Payday loan bill passes in House

by Molly Parker

Compromise legislation that cleared the House Monday would extend the payday lending industry in Mississippi another 2 1/2 years while lowering the equivalent 572 percent interest rate allowed under current law.

Religious and consumer advocates lined up against the bill, saying it didn’t go far enough to protect consumers who get locked in a cycle of debt with payday loans.

Rep. John Mayo, D-Clarksdale, declared debt “the new slavery,” prompting Rep. Omeria Scott, D-Laurel, who is black, to stand up in the middle of Mayo’s floor speech and object to his comparison.

“These payday lenders are no better than the plantation commissaries of 150 years ago,” Mayo said.

Supporters argued consumers in financial straits need options to secure small-dollar loans when unexpected needs arise.

“It’s really no different than the fees being charged on a checking account when you overdraft your account,” said Rep. David Norquist, D-Cleveland.

Under House Bill 455, which passed 76-43 (it required a three-fifths vote), consumer fees would be capped at $20 fee for every $100 cash received for checks written up to $250. For loans on checks over $250, the fee would be capped at $21.95 per $100 cash received, the same as in current law for all loans.

However, under the legislation, consumers who take out the larger loans would have at least 28 to 30 days to pay it back.

Now, standard practice requires repayment in two weeks, though the law allows up to 30 days.

“So all we are actually knocking off is $1.95?” asked Rep. John Hines, D-Greenville, who voted against the bill.

The bill would increase the amount payday lenders could write checks for loans. The cap would move from $400 to $500, but that $500 would include the fee. Stretching out the repayment period would lower the equivalent interest rate.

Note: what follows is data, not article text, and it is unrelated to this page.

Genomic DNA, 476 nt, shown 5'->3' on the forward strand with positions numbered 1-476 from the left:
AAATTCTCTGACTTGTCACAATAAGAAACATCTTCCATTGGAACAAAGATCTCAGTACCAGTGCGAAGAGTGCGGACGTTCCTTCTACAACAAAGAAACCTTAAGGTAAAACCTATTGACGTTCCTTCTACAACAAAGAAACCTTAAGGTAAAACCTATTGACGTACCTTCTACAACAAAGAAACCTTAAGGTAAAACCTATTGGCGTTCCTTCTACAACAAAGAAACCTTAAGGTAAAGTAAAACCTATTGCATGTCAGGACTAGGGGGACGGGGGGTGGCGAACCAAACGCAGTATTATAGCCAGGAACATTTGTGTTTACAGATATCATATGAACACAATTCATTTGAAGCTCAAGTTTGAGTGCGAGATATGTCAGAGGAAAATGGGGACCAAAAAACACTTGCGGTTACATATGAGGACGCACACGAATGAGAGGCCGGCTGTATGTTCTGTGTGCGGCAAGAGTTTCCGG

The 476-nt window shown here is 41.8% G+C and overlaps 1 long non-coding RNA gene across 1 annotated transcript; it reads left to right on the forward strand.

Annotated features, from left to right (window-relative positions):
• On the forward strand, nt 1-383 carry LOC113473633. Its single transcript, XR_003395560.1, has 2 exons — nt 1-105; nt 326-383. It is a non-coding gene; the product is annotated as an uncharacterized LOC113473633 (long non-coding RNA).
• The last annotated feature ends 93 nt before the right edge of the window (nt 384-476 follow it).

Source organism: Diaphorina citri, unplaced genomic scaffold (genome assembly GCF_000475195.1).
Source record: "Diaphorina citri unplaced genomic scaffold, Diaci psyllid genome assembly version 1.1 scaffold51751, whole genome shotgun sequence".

The smaller loans would be due between 1 and 30 days. A $200 advance under a 14-day loan would equate to 521 percent interest. A $300 advance under a 28-day loan would equate to 267 percent interest.

House Banking and Financial Services Committee Chairman George Flaggs, D-Vicksburg, said payday lenders also would be required to provide customers with a pamphlet spelling out terms of the payday lending law and listing a hotline to the attorney general’s office and the Mississippi Department of Banking and Consumer Finance to report problems.

“I think this is a reasonable compromise between the payday lending industry and the consumer,” Flaggs said. “Is it perfect? No. Is it better? Yes.”

If the Senate passes and the governor signs the bill, it would take effect Jan. 1 and expire July 1, 2015. The current law is set to expire July 1, 2012.

In a news release, Borrow Smart Mississippi, a payday industry advocacy group, called the compromise bill a “groundbreaking two-tier structure for short-term loans that will protect customers without eliminating choice.”

But the Rev. Carol Spencer, who chairs the Mississippi Religious Leadership Conference, said no bill at all would be better than this compromise legislation.

She advocates that payday lenders should be subject to the same 36 percent interest rate caps as banks and other lenders.

“I don’t particularly want them to go away. I just want them to come under the same regulation the banks and the credit unions and small lending institutions have to come under,” Spencer said.

Payday lenders argue the comparison is not apples-to-apples because they deal in small-dollar, short-term loans and say that such a restriction would put them out of business in the state.